We’ve come to the end of the Exhibition, and Mussorgsky has saved the grandest musical picture to the last. It’s usually known as The Great Gate of Kiev, but the original title was The Bohatyr-Gate of Kiev; all who viewed this architectural sketch in 1874 would recognise the allusion to the Bohatyrs, tough medieval knights. Interestingly, Hartmann adds human figures to the design, giving scale, and perhaps those figures on horseback reminded viewers of the warlike nature of the Bohatyrs.
This is music on a huge canvas; broad, spacious, underpinned by solid chordal foundations. We can hear a triumphal procession approaching through the arch, marching in step, interspersed with a far-off, distant chant of a Russian Orthodox choir; then suddenly the choir is near, at full volume.
Hartmann’s picture has a bell tower, with three bells visible. And the bells start to toll at different pitches and speeds – bass, tenor and treble, the sustaining pedal adding overtones and harmonics to give an amazing aural effect spread across the pitch spectrum. Mussorgsky’s final stroke of genius is to incorporate his own Promenade theme among the bells, high up amidst the right hand chords. He bids us farewell as the piece, and the exhibition, concludes with a massive E flat major blaze of immense proportions.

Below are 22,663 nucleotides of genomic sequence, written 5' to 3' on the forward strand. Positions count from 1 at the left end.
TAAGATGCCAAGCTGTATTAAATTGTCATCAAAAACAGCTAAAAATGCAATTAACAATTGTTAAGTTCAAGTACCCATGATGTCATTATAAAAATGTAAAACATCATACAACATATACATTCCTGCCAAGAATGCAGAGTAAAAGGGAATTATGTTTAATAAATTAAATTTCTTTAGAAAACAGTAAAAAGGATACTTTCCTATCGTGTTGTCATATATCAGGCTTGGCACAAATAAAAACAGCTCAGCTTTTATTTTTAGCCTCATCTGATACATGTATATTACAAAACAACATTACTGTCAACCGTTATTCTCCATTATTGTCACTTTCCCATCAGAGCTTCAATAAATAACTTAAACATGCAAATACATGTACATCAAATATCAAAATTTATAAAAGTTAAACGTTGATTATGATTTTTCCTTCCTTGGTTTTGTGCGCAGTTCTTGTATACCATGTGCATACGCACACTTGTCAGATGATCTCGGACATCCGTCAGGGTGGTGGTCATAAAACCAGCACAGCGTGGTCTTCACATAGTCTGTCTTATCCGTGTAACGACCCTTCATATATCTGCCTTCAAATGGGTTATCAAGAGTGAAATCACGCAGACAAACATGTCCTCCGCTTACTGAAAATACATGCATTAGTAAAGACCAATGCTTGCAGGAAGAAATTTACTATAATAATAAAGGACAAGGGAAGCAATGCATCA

On Radio 4’s Front Row programme recently, the presenter discussed a current art exhibition here in the UK and how the final selection of paintings at the end gave a sense of uplift. And so with Mussorgsky’s Exhibition, Hartmann’s pictures no doubt selected and re-arranged by the composer in a different order from the original listings in the catalogue, but in a way which presents them so satisfyingly – and with a sense of uplift at the end.
Onward and upward – the year is also nearly at an end. Some posts on other Russian music to follow …